Spring 2018 - PHIL 300 E100

Introduction to Philosophy (3)

Class Number: 2880

Delivery Method: In Person


  • Course Times + Location:

    Mo 4:30 PM – 7:20 PM
    HCC 2510, Vancouver

  • Prerequisites:

    At least 60 units.



An introductory course specifically intended for students in other departments who have at least 60 units. This course is more advanced than 100 and 200 division courses and is of interest to students not only in the humanities, but also in the natural and social sciences. Normally, students with credit for PHIL 100 may not take this course for further credit. This course does not count towards the upper division requirements for a student pursuing a minor, major, or honors program in philosophy. Breadth-Humanities.


This class has two key aims. The first aim is to introduce you to some of the most influential problems in western philosophy. We will read and critically examine how classic and contemporary philosophers have responded to these problems. In addition, we shall watch the movie Shaun of the Dead (2005). The second aim of this class is to improve the skills that are necessary for success in university and beyond, namely the ability to think critically, to read with a careful eye, to listen to others, and to write clearly. Some of the questions we will consider include:

  •   What, if anything, can I know?
  •   If I exist, what am I?
  •   What is the nature of personal identity?
  •   Do I have free will?


PHIL 300 may be applied towards the Certificate in Liberal Arts and the Breadth-Humanities Requirement.

Only if you are a Philosophy Major or Minor
: please note that PHIL 300 will not count towards your upper division requirements.

This course aims to develop the skills that are necessary for success in university and beyond, namely the ability to think critically, to read with a careful eye, to listen to others, and to write clearly.


  • Low Stakes Assignments 20%
  • Two exams, each worth 25% 50%
  • Paper 30%


No final exam.


All assignments written outside of the classroom must be submitted to turnitin.com, a third party service licensed for use by SFU. Turnitin is used for originality checking to help detect plagiarism. Students will be required to create an account with Turnitin, and to submit their work via that account, on the terms stipulated in the agreement between the student and Turnitin. This agreement includes the retention of your submitted work as part of the Turnitin database. Any student with a concern about using the Turnitin service may opt to use an anonymous identity in their interactions with Turnitin. Students who do not intend to use Turnitin in the standard manner must notify the instructor at least two weeks in advance of any submission deadline. In particular, it is the responsibility of any student using the anonymous option (i.e. false name and temporary e-mail address created for the purpose) to inform the instructor such that the instructor can match up the anonymous identity with the student.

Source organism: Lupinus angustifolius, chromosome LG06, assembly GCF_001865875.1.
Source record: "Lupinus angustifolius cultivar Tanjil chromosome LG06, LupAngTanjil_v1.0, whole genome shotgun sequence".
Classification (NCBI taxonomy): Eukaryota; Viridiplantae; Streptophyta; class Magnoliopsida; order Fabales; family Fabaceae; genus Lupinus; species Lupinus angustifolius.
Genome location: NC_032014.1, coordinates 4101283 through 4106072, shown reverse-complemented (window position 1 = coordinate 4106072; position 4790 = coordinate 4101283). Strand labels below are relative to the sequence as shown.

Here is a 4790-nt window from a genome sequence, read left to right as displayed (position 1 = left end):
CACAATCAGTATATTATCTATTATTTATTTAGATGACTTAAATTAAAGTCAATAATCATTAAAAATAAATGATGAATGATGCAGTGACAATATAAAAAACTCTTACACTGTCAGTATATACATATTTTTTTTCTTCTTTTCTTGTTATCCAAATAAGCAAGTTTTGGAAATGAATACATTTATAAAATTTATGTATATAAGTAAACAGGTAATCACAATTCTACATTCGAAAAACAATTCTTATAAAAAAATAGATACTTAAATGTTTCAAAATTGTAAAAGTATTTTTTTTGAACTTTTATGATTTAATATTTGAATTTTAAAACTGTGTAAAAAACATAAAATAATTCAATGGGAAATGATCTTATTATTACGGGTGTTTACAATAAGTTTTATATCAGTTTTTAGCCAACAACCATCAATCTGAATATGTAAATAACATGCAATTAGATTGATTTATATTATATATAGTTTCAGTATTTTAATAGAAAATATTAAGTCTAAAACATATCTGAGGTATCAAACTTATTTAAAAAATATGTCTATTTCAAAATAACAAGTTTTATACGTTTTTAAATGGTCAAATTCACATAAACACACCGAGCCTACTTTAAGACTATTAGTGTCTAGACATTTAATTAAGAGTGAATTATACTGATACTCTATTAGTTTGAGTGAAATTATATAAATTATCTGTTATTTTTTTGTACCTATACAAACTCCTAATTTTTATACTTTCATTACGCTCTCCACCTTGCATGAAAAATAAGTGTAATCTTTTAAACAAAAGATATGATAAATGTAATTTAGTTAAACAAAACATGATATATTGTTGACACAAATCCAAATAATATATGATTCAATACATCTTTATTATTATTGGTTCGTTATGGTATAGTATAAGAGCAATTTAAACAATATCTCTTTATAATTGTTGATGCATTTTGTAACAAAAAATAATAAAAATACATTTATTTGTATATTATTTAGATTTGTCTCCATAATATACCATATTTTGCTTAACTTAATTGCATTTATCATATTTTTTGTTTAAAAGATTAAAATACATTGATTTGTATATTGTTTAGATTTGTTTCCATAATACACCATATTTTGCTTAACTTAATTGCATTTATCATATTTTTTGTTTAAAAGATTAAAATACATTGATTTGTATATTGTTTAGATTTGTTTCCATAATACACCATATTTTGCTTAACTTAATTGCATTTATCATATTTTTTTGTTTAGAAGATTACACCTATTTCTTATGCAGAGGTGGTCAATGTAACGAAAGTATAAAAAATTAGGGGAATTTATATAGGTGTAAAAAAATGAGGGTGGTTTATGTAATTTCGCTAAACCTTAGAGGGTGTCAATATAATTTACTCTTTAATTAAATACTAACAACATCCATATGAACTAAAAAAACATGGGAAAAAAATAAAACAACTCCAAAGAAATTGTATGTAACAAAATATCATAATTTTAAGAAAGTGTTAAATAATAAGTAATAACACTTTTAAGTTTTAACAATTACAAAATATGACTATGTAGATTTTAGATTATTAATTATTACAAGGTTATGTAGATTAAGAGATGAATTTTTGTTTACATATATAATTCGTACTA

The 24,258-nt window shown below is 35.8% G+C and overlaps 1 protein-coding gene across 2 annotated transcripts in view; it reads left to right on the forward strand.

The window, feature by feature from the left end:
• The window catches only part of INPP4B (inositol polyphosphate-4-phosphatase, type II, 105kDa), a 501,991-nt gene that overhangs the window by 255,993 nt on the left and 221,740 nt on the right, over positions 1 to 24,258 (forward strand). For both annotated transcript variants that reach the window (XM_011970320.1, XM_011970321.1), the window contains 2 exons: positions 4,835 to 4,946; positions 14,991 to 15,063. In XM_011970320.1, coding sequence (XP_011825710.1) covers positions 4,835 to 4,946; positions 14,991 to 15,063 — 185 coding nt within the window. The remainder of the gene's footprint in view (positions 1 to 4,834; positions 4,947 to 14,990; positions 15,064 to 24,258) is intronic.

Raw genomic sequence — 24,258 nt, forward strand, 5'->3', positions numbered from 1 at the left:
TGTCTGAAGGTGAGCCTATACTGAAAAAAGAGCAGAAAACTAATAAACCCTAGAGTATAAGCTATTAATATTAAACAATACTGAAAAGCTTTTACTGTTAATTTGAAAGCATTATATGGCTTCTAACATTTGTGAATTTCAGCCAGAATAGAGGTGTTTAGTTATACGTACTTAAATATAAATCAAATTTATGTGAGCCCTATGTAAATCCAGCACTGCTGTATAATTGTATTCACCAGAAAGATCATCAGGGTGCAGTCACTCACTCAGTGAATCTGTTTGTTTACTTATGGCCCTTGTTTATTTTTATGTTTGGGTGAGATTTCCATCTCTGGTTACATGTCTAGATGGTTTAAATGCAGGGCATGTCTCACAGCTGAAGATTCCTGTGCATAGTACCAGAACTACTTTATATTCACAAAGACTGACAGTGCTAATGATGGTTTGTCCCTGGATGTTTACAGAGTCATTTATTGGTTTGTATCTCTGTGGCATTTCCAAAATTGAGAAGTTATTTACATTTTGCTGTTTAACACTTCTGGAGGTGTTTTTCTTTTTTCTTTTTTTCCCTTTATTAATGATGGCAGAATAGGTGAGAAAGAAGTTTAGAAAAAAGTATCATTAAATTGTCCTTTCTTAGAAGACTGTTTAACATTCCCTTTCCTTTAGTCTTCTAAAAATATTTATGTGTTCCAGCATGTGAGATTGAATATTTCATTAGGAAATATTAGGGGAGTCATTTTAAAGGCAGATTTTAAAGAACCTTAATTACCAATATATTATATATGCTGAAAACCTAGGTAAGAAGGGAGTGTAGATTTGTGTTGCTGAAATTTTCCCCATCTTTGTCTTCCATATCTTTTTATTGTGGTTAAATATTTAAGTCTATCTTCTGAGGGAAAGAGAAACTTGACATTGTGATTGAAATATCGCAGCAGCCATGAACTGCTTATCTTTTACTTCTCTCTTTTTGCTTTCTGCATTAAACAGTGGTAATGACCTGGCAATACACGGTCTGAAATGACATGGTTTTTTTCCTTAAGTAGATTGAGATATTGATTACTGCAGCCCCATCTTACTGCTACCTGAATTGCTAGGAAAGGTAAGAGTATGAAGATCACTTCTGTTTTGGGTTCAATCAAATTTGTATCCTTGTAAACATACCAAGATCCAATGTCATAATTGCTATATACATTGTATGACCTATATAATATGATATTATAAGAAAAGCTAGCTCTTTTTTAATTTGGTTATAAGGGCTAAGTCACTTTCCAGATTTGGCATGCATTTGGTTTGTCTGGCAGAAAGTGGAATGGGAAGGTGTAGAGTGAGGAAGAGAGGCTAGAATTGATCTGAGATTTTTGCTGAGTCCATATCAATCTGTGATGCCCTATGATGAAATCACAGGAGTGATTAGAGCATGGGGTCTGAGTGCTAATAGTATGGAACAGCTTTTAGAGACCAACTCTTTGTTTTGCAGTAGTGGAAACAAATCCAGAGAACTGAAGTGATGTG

All readings are available online or will be posted on Canvas. There is no required textbook.

Registrar Notes:

SFU’s Academic Integrity web site http://students.sfu.ca/academicintegrity.html is filled with information on what is meant by academic dishonesty, where you can find resources to help with your studies and the consequences of cheating.  Check out the site for more information and videos that help explain the issues in plain English.

Each student is responsible for his or her conduct as it affects the University community.  Academic dishonesty, in whatever form, is ultimately destructive of the values of the University. Furthermore, it is unfair and discouraging to the majority of students who pursue their studies honestly. Scholarly integrity is required of all members of the University. http://www.sfu.ca/policies/gazette/student/s10-01.html